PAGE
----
Penelopian Figures: Narratives of Work and Resistance in American Literature, 1840-1900

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Penelopian Figures: Narratives of Work and Resistance in American Literature, 1840-1900” examines literary representations of workers who engage in covert opposition to their circumstances. In chapters on The Lowell Offering textile magazine, Rebecca Harding Davis’s Life in the Iron Mills, Louisa May Alcott’s “How I Went Out to Service” and Work, and Mark Twain’s Pudd’nhead Wilson, I argue that it is necessary to examine everyday scenes of work, which may at first seem unremarkable and commonplace. This project looks across generic categories and identifies a shared threat to the well-being of working bodies engaged in textile labor, iron-mill toil, domestic service, housewifery, and slave labor. Using Homer’s Penelope and her shroud-weaving trickery as a guiding model, “Penelopian Narratives” identifies several thematic criteria among these narratives: working figures emphasize the processes of work over their culminating material products; they work in destructive and cyclical patterns; they steal and suspend time by prolonging their work; and their labors function as tactics of personal survival. By identifying these trends among literary representations of laboring bodies, I provide a new approach to analyzing working figures, which broadens the critical trend of reading nineteenth-century labor from strictly proletarian contexts. This dissertation contends that these authors deploy working figures to examine larger social problems and menaces, such as physical and sexual peril, harassment, and exploited as well as alienated labor. In doing so, they lend urgency to the economic, social, and sexual dangers directed towards working bodies within these allegedly innocuous narrative scenes.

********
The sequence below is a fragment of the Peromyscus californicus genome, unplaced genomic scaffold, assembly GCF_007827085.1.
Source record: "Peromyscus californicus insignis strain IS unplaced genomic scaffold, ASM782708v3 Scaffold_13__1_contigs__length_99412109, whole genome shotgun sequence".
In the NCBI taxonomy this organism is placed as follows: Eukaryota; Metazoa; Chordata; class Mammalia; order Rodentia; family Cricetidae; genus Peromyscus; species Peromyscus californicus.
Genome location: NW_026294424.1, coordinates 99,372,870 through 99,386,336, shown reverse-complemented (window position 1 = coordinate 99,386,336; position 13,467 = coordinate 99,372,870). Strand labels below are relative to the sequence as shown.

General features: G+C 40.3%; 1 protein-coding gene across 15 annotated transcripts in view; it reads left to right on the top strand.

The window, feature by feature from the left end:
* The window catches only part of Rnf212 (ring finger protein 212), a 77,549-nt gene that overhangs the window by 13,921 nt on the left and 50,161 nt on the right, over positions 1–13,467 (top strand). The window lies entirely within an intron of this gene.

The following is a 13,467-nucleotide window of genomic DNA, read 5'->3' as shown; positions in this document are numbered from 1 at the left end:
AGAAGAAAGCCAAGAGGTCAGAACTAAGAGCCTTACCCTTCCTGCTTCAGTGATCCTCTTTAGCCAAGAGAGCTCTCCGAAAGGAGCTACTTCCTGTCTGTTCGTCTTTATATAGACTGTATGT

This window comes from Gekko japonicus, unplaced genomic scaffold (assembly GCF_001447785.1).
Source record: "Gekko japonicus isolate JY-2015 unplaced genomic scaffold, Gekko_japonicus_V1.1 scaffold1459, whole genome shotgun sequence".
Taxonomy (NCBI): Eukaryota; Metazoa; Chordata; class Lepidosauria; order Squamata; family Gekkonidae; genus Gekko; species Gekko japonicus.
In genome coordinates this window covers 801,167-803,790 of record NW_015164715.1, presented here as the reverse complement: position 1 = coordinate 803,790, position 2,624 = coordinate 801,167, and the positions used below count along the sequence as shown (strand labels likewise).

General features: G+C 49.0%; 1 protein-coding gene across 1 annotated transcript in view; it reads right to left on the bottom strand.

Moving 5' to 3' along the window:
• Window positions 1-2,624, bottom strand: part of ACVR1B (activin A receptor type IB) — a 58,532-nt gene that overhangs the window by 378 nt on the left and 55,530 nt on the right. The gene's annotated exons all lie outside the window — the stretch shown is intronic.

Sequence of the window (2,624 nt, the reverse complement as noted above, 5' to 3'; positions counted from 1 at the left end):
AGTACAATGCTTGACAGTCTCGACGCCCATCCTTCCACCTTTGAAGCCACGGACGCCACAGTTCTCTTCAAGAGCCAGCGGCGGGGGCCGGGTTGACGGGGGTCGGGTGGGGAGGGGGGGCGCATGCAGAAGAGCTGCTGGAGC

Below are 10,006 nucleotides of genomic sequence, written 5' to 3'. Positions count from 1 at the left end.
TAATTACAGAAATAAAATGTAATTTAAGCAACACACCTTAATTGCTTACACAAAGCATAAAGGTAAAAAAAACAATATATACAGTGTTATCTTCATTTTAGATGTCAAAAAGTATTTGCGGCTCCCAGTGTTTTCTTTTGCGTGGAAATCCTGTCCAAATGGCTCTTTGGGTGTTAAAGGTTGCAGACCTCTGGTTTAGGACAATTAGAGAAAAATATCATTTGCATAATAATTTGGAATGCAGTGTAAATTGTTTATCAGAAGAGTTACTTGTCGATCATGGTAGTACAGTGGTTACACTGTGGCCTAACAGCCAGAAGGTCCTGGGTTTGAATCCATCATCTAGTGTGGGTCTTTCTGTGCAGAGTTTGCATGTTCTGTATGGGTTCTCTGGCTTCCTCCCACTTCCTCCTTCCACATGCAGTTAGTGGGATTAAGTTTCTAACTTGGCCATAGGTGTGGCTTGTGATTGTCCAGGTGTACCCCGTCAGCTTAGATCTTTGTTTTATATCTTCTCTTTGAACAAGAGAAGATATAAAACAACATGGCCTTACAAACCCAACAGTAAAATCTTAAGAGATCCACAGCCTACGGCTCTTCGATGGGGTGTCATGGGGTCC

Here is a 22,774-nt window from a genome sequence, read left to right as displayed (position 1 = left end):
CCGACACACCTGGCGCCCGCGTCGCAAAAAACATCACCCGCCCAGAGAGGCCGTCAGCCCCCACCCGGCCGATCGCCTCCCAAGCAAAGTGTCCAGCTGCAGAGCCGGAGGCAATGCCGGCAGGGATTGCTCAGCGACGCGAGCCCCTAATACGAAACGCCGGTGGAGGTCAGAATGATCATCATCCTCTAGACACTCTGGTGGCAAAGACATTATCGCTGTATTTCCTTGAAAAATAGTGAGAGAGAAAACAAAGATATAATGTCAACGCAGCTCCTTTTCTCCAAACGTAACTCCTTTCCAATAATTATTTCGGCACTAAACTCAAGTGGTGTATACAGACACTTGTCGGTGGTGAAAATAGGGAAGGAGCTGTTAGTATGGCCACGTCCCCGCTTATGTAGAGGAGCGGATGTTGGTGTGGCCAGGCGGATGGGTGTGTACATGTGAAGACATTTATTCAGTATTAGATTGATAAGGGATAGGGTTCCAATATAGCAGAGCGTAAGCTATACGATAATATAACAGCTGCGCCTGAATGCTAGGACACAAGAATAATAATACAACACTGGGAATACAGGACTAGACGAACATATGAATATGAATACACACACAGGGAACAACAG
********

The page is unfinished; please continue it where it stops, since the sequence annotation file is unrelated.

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  • 01/09/2019
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